Feel the Noise: Touch, Hearing May Share Neurological Roots

Devin Powell

SEATTLE — About a year and a half after her stroke, a 36-year-old professor started to feel sounds. A radio announcer’s voice made her tingle. Background noise in a plane felt physically uncomfortable.

Now Tony Ro, a neuroscientist at the City College of New York and the Graduate Center of the City University of New York, might have figured out the cause of this synesthesia. Sophisticated imaging of the woman’s brain revealed that new links had grown between its auditory part, which processes sound, and the somatosensory region, which handles touch.

“The auditory area of her brain started taking over the somatosensory area,” says Ro, who used diffusion tensor imaging, which focuses on the brain’s white matter connections, to spot the change.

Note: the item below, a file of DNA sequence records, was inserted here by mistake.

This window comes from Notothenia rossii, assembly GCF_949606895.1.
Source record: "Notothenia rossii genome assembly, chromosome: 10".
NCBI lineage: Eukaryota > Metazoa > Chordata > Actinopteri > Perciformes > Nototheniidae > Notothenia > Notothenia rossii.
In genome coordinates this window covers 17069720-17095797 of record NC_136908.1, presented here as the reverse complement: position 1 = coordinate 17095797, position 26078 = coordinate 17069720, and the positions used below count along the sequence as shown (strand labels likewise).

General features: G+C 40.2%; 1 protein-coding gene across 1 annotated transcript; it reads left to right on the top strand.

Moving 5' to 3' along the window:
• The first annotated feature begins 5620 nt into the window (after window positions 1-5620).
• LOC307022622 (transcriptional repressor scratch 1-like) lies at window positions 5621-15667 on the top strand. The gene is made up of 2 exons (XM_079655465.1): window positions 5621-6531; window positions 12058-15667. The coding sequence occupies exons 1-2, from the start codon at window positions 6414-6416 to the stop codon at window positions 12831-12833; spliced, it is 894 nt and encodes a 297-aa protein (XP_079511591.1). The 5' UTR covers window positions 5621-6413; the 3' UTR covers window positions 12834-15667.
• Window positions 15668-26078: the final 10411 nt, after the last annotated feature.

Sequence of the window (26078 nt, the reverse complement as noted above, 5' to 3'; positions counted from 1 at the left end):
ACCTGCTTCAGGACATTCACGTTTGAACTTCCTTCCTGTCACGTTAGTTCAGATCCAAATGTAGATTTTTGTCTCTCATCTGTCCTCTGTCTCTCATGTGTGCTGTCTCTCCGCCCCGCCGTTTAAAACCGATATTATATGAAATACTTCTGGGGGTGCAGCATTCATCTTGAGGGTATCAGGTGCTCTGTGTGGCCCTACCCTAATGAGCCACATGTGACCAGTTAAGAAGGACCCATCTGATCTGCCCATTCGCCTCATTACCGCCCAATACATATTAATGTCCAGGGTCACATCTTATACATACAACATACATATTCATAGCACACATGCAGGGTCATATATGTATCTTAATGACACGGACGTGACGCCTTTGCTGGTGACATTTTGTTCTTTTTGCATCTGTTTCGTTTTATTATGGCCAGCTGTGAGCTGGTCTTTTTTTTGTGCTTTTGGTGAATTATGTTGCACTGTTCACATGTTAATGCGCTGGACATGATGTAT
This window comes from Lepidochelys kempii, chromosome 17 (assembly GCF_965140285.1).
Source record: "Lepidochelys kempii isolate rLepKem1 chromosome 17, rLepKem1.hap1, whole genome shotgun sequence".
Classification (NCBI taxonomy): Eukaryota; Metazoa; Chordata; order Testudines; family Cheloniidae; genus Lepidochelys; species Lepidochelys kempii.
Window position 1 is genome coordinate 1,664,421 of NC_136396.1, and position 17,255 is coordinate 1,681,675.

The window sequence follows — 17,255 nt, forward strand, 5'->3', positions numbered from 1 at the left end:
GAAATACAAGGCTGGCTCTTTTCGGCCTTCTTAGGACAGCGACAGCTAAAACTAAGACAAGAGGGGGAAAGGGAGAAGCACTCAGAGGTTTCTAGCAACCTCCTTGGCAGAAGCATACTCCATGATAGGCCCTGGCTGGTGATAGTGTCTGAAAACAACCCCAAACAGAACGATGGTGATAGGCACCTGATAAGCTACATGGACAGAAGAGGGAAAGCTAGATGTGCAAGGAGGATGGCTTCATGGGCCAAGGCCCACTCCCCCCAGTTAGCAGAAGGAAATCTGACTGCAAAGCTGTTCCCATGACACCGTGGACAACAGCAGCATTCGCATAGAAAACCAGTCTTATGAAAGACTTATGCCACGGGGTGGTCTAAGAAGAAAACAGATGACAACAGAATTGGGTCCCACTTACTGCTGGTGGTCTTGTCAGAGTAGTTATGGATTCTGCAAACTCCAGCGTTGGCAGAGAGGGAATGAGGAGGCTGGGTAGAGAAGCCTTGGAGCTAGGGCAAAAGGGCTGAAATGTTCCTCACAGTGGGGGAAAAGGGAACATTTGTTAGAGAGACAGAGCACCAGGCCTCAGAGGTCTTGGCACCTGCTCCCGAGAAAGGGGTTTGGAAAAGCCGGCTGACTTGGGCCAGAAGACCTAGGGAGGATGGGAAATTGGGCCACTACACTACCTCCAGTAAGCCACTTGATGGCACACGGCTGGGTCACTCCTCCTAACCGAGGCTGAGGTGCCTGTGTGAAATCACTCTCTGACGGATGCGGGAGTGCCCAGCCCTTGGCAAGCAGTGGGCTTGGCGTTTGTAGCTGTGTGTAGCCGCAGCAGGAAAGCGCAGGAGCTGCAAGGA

This connection between sound and touch may run deep in the rest of us as well, Ro and colleagues said during presentations May 25 at a meeting of the Acoustical Society of America. Both hearing and touch, the scientists pointed out, rely on nerves set atwitter by vibration. A cellphone set to vibrate can be sensed by the skin of the hand, and the phone’s ringtone generates sound waves — vibrations of air — that move the eardrum.

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